See more information on this online journey organized by WCCM France.
A review by Janet O’Sullivan
The language around climate change is changing….now increasingly described as a “climate emergency”. Recently (May 2019) parliaments in UK and Ireland, soon followed by Canada, declared ‘climate emergencies,’ as did numerous local governments, UN climate experts, environment scientists, school activists and movements such as Extinction Rebellion, and Live the Change (Green Faith). Leaders such as Mary Robinson call for renaming the crisis as ‘Climate Justice’ to also view it as a human rights issue.
How can we reach a tipping point in the politics of climate change? How do we reach a tipping point in consciousness to bring this about? (See review below of Fr. Laurence’s section in “Tipping Points for a Precarious Future”).
How can we as a global contemplative community contribute more to this change? A new individual contemplative consciousness of our interconnectedness, of our utter dependence on the natural world and a new collective consciousness is needed.
Action is slow ….opinion divided as to whether it is an economic or a moral issue; whether it is real. There is a lack of political leadership in many countries, lack of trust in scientific expertise, and a reversion to nostalgia for past identities. However, there also an increasingly urgent call for new conversations to address what is a common challenge as we face a new narrative of our future, and for mobilized action with others, not against them.
This is now an issue requiring and calling forth conversations between different fields of expertise all impacted by the effects of climate change and the need for urgent action- psychology, behavioural sciences, physical sciences, economics, business, social justice and education.
Addressing Tipping Points for a Precarious FutureTimothy O’Riordan, Timothy Lenton Oxford University Press, 2013
A review of PART 5 (1); Contemplative Consciousness. Fr. Laurence Freeman; The Spiritual Dimension.
Addressing Tipping Points for a Precarious Future includes analysis from many perspectives in the sciences, social sciences and humanities. Fr. Laurence Freeman contributed a significant chapter on the spiritual perspective with the need for a contemplative consciousness and meditation as a pathway to that consciousness.
This raised the critical question, can the outer world be transformed without inner transformation?
He puts the case that we can think and act differently and that a change in consciousness is critical at this time. Crisis in our times is often discussed in terms of tipping points, and the possibility of preparing society and its governing institutions for creative and benign ‘tips’ provides a unifying theme for the book. The conclusions from the conference on which the book is based, are that we can assess tipping points and critical thresholds on many dimensions; that we can begin to see the early warnings of their appearance; and respond.
The term “Tipping points (TPs) is defined in the book as zones or thresholds of profound changes in natural or social conditions with very considerable and largely unforecastable consequences” p3. Tipping points are processes of discontinuous, and at times disruptive, change. Generically they are critical thresholds, which offer various timescales of onset and impact. These thresholds may manifest themselves across the whole globe, or regionally, or locally.… The possibility of preparing society and its governing institutions for creative and benign ‘tips’ provides a unifying theme for the book.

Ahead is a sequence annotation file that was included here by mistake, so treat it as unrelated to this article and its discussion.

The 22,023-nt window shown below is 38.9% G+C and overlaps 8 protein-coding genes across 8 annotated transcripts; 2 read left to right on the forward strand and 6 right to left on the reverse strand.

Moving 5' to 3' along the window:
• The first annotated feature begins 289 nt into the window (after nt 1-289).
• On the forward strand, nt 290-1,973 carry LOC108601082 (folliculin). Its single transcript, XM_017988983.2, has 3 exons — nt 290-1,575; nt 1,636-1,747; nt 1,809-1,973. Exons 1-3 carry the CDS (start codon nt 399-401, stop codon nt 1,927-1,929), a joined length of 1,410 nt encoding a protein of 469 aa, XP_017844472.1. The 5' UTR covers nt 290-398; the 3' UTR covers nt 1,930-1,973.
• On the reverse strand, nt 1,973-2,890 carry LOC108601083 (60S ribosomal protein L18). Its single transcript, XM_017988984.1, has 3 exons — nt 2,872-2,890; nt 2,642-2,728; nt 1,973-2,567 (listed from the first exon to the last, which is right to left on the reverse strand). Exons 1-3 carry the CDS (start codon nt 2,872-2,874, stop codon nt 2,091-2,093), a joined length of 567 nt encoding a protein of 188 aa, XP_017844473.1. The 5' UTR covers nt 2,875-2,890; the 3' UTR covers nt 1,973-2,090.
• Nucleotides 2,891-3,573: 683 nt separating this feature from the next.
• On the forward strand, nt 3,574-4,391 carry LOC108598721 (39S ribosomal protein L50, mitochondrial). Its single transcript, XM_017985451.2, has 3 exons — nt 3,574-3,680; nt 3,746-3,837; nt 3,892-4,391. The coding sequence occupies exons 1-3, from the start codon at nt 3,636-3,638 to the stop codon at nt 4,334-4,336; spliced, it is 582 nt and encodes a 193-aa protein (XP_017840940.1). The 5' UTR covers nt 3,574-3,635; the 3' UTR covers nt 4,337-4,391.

Laurence Freeman: Part 5.1 Contemplative Consciousness writes of tipping points (TPs) as prophetic “radical insights into the present structure of things in terms of the greater truth” TPs are physical in terms of earth systems but also consciously with regard to human self-awareness. “they demand rethinking along fresh ways of meaning and valuing actions and outcomes.” “If we are to think radically, I would suggest an approach to a strategy for dealing with tipping points that includes acknowledging the practice of meditation as a way of metanoia, seeing in a new way.” p159
‘Contemplative consciousness (CC) is a new vantage point… a radical openness to new ways of seeing and judging where science and religion can work better together to bring about a sustainable science and economy based on wholeness” “CC specifically address the undeniable need for meaning”
He reflected on ‘memento mori’ the acceptance of death as part of contemplative consciousness (CC). “Remembering that mortality permeates all life from individual organisms to all energy systems…this spiritual wisdom can enhance consciousness and maximise our potential for experiencing quality of life” Further he spoke of the role of meditation in developing CC and “the importance of scientists and contemplative spiritual practitioners forging deeper connections. Both concerned with advancing the wellbeing of the greatest number” Science already acknowledges the psychological and physical benefits of meditation, but benefits go further- the spiritual fruits” He concludes “Relating the scientific method to contemplative consciousness promises a radical new approach to human problem solving” the chapter continues with an introduction to meditation as a path to contemplative consciousness and discusses its 3 basic elements- silence, stillness and simplicity with the focus of attention off of ourselves, non-attachment and stillness which keeps us centered and morefree from emotional attachments and our mechanical turning minds.